The French have made it clear that they want progress on tackling unemployment in the next two days. Jobs are "the beginning and end of policy", Jacques Chirac, the President of France, has said.
It is pretty easy to make wisecracks about this. Employment is so important that heads of state and government will talk about it for, oh, about three hours.
Every summit for the past four years has been a summit about jobs, because unemployment is high and world leaders want to show that they are doing something. What they have mainly done, so far, is organise more summits, including the next G7 jobs summit in France.
But the more important point about Cannes is that it will, once more, reveal the underlying policy differences about unemployment and its root causes. They are still there, even though the election of a right-wing French President has reduced the number of Socialists who will be taking the waters at Cannes still further.
Indeed, the real divide is not between left and right, it is between those who believe the state has a role and those who think the market works best.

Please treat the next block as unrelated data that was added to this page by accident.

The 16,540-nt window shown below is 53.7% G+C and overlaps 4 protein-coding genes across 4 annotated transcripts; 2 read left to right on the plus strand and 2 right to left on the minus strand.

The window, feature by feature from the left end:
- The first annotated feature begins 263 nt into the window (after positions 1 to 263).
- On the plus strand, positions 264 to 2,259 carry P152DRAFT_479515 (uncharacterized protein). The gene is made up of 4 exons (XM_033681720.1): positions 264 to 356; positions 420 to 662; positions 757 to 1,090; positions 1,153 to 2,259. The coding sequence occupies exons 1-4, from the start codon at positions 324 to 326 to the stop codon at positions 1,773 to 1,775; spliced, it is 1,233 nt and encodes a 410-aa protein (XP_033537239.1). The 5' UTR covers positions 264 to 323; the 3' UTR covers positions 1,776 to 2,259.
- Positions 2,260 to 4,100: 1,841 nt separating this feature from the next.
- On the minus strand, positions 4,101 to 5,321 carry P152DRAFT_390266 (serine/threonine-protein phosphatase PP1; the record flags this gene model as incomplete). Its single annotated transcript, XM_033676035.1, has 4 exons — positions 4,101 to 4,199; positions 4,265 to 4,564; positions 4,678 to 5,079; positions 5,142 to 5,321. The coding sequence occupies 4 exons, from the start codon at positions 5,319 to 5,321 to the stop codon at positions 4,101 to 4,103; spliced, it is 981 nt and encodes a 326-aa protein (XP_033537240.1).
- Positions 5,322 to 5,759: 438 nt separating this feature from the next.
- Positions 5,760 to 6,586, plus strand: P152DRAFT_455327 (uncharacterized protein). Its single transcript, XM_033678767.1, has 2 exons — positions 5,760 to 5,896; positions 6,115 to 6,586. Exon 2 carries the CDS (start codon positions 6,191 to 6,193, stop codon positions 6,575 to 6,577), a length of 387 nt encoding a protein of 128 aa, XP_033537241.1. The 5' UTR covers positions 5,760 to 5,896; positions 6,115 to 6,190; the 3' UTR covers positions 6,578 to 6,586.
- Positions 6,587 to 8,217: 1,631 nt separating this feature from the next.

There is no shortage of ideas. The Confederation of British Industry, Unice, the EU employers' federation, and the European Round Table, which groups the largest corporations in Europe, have all drawn up plans in the past weeks. Broadly speaking, they call for a more conservative approach to regulation, fiscal orthodoxy and a focus on training.
This is all good news for the British government, which believes that the business of Europe is business, and will say so. John Major, though teetering on the edge of a political precipice, will restate the case for reducing regulations and cutting back on legislation. But though the UK is nurturing a new political alliance with France, on economic affairs this is unlikely to flourish.
A study group that will report to the summit will make the same arguments as Britain on deregulation, but couple with those demands for a more active stance on education and training. The general principle will be agreed, but there is unlikely to be much firm action. The report will be filed under "good ideas".
There has already been a lively debate on deregulation, and another study group under a German official was sent off to examine the case. The Molitor Group will bring its report to the summit, and the story it has to tell is not an especially happy one.
The Danish environment minister has called the report mad because it seems to suggest reducing environmental standards. Several representatives distanced themselves from the idea that there be a basic code of workers' rights enshrined in the EU treaty, an idea supported by EU commissioner Padraig Flynn. The British representative on the Molitor Group, Sir Michael Angus, former head of the CBI, had a particularly difficult time. He had to make a separate announcement distancing himself from the ideas on workers' rights. Better to look at the harmful consequences of regulation, he said.